Maricopa County spokesman Al Macias says the county has not considered the site as a possible stadium location and was unsure whether it would meet all of the TSA's requirements. Supervisor Mary Rose Wilcox, who played a key role in the Bank One Ballpark project and in whose district the downtown site is located, did not return a call Monday seeking comment.
The TSA is racing to select a stadium site by September 12 in order to avoid a public election in November that could disband the authority.
Tempe, Mesa and Glendale are offering sites to the TSA, but all three have significant problems. TSA officials say privately that, while the Mesa site is suitable, there is strong political opposition to the site, including a pending referendum that could derail the project.
Glendale, meanwhile, is considered by some TSA officials to be too far from downtown Phoenix, which will hamper the authority's ability to use the stadium for convention purposes.
The Tempe site also is facing public backlash. It's perceived to be the favorite of the Cardinals which is causing some TSA officials to back away from that site, because they don't want to be seen as being in the Cardinals' camp.
The lack of a strong front-runner gives the county the opportunity to step into the fray, Gordon says. The county already has experience in building large sports facilities. Bank One Ballpark is owned by the Maricopa County Stadium District.
Besides the Plaza de Maricopa land, the county owns a block due east, between Fourth and Fifth avenues, which currently houses county offices and a three-story parking garage. The remaining parcel of the six-block site has a printing facility. The land is controlled by a private party that has sold property to the county in the past.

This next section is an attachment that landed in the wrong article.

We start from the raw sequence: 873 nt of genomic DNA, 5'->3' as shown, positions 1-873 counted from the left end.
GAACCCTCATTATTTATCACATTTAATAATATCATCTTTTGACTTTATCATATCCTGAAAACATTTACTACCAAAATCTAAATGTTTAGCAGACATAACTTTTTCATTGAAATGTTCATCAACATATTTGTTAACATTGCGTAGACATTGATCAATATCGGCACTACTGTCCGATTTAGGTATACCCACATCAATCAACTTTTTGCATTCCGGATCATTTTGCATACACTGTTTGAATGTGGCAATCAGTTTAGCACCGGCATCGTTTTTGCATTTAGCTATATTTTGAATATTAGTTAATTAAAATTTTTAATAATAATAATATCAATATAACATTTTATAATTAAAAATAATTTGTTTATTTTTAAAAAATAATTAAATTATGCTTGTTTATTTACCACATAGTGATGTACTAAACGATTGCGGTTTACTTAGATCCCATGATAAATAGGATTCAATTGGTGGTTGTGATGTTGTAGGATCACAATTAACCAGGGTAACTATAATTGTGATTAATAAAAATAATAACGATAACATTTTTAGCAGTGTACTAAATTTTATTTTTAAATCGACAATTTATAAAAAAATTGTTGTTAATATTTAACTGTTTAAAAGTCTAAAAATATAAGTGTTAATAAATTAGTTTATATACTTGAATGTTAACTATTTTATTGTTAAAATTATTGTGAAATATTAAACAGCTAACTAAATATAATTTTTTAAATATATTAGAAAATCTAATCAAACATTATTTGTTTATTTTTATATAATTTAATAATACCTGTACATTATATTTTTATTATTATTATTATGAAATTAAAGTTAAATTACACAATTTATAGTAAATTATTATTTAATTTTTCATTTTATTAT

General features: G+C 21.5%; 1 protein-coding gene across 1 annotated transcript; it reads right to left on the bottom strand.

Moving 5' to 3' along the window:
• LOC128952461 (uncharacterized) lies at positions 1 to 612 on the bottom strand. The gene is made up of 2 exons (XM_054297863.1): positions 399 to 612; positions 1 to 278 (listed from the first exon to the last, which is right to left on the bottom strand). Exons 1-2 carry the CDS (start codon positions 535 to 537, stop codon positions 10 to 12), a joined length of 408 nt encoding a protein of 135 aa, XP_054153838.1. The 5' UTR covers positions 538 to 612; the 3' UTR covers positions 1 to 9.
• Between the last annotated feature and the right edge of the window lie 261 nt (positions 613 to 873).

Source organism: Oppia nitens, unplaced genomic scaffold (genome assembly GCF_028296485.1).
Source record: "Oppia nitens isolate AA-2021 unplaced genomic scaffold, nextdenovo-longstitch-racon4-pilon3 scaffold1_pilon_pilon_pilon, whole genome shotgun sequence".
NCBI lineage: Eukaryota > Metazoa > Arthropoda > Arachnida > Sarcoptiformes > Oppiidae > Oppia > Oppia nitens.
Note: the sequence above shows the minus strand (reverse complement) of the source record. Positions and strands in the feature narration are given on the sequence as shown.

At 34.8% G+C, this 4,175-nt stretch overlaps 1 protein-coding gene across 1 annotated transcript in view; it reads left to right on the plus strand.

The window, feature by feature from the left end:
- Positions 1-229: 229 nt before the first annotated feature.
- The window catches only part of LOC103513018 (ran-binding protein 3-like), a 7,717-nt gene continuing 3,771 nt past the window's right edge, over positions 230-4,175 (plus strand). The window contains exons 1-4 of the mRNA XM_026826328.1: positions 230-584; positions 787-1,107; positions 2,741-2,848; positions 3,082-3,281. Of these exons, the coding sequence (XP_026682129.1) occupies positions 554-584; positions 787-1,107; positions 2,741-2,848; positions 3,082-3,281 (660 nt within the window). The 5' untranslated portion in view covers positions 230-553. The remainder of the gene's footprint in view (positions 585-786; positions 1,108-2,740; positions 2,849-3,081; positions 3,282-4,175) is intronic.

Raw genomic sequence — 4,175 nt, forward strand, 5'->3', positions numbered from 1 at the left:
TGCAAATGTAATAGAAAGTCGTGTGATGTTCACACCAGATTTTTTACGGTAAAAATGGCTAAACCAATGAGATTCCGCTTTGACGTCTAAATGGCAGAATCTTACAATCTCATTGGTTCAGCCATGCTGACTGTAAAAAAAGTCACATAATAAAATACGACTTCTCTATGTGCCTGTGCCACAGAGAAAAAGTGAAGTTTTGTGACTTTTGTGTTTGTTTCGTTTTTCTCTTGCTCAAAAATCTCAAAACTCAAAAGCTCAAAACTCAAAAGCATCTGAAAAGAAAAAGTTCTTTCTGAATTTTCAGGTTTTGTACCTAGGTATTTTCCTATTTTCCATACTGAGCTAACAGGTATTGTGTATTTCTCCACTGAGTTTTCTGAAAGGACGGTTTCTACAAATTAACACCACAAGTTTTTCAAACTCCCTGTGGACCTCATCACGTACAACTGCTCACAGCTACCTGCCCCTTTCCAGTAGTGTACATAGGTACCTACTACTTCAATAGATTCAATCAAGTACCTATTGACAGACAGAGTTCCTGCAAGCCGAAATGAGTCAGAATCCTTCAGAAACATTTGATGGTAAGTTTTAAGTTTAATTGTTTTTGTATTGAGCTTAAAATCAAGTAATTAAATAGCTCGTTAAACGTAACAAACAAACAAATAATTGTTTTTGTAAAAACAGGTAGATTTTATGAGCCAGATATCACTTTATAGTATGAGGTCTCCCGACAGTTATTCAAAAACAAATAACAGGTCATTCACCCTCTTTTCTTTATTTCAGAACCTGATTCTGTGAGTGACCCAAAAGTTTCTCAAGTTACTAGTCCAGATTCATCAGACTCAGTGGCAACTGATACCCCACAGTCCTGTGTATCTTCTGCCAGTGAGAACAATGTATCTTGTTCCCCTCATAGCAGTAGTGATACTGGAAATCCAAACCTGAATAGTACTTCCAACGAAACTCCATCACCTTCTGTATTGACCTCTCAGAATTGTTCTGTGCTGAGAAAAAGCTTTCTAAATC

One of the biggest problems in locating the stadium has been the high cost of land acquisition; another has been finding a site with suitable parking. The downtown county site offers solutions to both problems, particularly since most of the land is already publicly owned.
Parking is not an issue downtown. In the last two years, the county has spent $37.5 million to build two massive parking garages that are adjacent to the possible stadium site. The garages were built primarily to supply parking for the Plaza de Maricopa.
The county has just completed the $26.5 million, 1,800-space Jackson Street garage and is nearing completion of the $11 million, 985-space forensic sciences garage on the southwest corner of Seventh Avenue and Jefferson.
With the Plaza de Maricopa shelved, the county is stuck with far more parking than it needs in the downtown area and no way to generate significant parking revenue.
And that's during the week. There is virtually no demand for parking on Sundays during football season except for a few hundred detention officers working in the county's downtown jail facilities and an occasional baseball game.
In addition to the new county garages, several other parking garages near America West Arena, Bank One Ballpark and Phoenix City Hall could be utilized during football games, and would generate revenue for the city and county.
Despite the short time frame left before TSA must make a selection, Gordon says it is possible for the county to submit a development plan.
"If there is a desire by the county, they can figure out how to make it work," he says.